The Internet of Things to take a beating in DefCon hacking contest

Hackers will compete on findings flaws in off-the-shelf Internet-enabled embedded devices

Hackers will put Internet-connected embedded devices to the test at the DefCon 23 security conference in August. Judging by the results of previous Internet-of-Things security reviews, prepare for flaws galore.

This year, DefCon, the largest hacker convention in the U.S., will host a so-called IoT Village, a special place to discuss, build and break Internet-of-Things devices.

"Show us how secure (or insecure) IP enabled embedded systems are," a description of the new village reads. "Routers, network storage systems, cameras, HVAC systems, refrigerators, medical devices, smart cars, smart home technology, and TVs -- If it is IP enabled, we're interested."

The village will be organized by a company called Independent Security Evaluators (ISE), which ran a router hacking contest called SOHOpelessly Broken at the conference last year. That contest resulted in fifteen new vulnerabilities being discovered in five popular wireless router models. Building on its success, the company will now extend it to all IoT devices.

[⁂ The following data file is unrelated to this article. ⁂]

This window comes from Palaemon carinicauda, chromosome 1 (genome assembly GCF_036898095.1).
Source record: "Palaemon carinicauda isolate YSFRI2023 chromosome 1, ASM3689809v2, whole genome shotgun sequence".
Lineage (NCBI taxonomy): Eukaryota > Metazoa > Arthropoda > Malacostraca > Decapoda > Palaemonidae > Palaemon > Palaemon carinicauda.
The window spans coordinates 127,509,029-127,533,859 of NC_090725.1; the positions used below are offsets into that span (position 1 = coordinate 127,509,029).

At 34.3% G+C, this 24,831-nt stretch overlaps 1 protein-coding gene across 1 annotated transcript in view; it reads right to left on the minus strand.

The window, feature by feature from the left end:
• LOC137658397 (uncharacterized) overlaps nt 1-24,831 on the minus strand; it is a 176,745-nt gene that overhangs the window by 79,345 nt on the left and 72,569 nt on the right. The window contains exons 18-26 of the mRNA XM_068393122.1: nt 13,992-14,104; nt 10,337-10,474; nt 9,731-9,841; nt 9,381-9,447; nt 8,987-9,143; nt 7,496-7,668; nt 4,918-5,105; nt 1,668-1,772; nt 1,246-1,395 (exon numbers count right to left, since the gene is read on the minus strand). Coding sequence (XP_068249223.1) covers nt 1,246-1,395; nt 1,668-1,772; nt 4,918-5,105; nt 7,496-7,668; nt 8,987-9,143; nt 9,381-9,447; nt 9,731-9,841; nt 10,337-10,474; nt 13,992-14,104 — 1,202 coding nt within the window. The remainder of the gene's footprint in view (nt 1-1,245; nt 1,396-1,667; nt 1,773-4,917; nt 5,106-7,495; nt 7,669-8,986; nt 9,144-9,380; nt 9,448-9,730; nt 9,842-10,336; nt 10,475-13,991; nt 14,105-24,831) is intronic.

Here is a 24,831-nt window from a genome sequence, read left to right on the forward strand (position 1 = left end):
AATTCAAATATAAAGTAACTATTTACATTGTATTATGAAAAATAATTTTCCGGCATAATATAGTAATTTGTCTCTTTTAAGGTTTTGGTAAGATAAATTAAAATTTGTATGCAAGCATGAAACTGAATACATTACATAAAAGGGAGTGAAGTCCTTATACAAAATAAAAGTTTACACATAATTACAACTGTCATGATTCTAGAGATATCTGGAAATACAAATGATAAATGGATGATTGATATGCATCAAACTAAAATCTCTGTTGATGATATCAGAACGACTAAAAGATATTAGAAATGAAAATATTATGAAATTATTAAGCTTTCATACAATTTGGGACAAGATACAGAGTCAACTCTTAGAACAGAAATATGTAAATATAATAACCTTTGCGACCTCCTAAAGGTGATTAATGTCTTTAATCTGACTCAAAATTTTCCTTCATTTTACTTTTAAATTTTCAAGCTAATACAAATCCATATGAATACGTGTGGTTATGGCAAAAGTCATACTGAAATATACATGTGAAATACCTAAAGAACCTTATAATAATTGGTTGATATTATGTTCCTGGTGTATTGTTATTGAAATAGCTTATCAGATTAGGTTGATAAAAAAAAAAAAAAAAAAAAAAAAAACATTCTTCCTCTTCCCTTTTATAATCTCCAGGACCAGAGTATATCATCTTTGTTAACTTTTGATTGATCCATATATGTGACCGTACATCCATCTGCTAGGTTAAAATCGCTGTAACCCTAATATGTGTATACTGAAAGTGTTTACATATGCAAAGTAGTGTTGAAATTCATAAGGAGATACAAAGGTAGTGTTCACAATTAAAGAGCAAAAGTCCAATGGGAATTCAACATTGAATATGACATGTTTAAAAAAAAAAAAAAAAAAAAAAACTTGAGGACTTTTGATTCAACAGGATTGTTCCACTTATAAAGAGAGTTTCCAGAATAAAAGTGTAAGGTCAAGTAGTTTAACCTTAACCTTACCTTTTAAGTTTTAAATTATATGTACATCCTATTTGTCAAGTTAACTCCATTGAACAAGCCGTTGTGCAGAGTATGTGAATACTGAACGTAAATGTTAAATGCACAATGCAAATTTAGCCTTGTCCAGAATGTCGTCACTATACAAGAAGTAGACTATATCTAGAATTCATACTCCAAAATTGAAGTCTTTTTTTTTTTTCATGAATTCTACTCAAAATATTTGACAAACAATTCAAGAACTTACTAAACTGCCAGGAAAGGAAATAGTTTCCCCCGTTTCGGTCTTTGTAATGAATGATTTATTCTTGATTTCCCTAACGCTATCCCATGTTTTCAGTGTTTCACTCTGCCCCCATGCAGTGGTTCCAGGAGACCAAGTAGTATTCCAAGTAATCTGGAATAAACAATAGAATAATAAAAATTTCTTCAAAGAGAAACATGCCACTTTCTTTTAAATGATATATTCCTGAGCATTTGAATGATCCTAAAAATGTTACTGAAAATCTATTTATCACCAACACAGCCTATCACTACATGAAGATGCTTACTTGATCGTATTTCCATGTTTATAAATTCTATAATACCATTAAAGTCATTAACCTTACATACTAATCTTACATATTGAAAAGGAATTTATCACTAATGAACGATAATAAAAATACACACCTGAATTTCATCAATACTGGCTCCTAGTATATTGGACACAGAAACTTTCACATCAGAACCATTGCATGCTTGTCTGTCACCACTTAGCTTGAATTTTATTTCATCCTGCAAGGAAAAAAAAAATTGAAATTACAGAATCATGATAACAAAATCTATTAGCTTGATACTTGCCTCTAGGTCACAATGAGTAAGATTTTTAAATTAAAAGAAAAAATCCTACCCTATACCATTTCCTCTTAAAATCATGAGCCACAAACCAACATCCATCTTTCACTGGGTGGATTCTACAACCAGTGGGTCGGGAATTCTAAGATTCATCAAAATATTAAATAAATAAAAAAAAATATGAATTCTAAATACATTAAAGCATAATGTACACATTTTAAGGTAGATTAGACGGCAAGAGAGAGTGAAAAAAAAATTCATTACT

To qualify for a prize, participants will have to find previously unknown -- 0-day -- vulnerabilities in popular off-the-shelf Internet-enabled devices and demonstrate working exploits for them. They'll need to show proof that they reported the flaws to the affected manufacturers before presenting them at the contest, which means that they can register their findings with the contest organizers in advance.

Even if a vendor patches a reported flaw ahead of the contest, if the exploit was registered with the contest organizers in advance, it will qualify.

There will also be a surprise contest that will be revealed during the conference and a separate objective-based contest based on the Capture the Flag model. In addition to the contests, the IoT Village will host workshops and talks about IoT device security, defenses and management.

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Tags securityintrusionExploits / vulnerabilitiesIndependent Security Evaluators

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Lucian Constantin

IDG News Service
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